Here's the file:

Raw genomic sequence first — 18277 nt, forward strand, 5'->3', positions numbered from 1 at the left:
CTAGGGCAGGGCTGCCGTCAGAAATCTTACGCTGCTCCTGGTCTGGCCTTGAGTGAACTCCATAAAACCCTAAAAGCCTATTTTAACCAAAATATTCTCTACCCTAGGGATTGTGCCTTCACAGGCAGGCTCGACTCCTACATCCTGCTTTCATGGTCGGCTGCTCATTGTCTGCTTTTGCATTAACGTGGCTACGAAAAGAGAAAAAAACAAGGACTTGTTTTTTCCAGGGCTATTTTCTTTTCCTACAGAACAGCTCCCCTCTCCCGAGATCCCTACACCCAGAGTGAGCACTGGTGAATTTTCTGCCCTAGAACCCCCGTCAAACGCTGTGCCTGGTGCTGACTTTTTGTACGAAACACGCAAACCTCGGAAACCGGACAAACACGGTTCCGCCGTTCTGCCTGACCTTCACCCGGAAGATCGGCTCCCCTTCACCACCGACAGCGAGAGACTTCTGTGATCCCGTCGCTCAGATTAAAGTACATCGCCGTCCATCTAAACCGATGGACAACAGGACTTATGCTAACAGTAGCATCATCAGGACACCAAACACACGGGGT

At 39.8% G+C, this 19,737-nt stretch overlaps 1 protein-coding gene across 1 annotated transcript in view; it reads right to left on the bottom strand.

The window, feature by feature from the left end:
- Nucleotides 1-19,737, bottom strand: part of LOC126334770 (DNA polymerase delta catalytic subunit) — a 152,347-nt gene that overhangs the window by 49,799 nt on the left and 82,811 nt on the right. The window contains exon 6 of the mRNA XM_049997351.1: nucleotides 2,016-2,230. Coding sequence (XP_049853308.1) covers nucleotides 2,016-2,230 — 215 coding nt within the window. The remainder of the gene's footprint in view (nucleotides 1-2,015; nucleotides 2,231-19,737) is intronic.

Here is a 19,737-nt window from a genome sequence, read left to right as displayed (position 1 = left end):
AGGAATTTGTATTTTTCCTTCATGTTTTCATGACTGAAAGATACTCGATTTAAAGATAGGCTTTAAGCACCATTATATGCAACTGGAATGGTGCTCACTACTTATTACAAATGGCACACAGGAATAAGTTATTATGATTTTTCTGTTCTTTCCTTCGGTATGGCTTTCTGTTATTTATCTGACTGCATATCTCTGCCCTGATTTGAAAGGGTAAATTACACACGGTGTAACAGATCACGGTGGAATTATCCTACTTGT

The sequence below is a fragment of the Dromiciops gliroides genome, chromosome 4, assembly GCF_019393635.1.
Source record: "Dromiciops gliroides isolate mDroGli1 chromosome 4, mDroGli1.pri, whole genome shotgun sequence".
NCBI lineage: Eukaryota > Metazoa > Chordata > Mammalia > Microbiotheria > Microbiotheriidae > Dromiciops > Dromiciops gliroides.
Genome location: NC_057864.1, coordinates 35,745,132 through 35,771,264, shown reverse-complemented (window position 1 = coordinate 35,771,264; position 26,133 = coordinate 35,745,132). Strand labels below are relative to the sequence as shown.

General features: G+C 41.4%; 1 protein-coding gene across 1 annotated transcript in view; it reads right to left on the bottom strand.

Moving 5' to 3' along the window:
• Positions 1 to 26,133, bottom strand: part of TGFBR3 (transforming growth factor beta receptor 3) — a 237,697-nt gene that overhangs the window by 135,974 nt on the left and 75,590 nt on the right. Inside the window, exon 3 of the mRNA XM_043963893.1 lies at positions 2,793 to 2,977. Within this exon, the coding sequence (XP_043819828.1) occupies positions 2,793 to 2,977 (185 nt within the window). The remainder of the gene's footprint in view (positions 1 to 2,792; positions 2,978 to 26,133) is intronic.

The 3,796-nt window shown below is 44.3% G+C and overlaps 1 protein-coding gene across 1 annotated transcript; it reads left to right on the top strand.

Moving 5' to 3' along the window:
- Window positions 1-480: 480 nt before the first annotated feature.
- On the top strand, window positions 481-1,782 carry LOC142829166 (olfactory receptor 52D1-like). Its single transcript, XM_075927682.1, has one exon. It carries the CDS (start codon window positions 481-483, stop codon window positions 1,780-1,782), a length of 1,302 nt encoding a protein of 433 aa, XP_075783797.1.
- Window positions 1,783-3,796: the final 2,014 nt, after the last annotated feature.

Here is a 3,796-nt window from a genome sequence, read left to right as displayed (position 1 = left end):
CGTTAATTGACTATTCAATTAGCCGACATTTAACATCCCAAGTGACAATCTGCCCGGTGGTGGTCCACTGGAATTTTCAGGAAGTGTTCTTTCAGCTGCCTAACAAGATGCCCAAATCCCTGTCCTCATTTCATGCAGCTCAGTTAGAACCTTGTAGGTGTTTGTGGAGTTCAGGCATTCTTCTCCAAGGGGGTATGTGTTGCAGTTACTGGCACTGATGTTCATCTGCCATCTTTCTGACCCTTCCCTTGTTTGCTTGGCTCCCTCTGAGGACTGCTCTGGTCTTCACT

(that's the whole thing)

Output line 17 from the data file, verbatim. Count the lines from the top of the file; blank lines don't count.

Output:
- Window positions 1-480: 480 nt before the first annotated feature.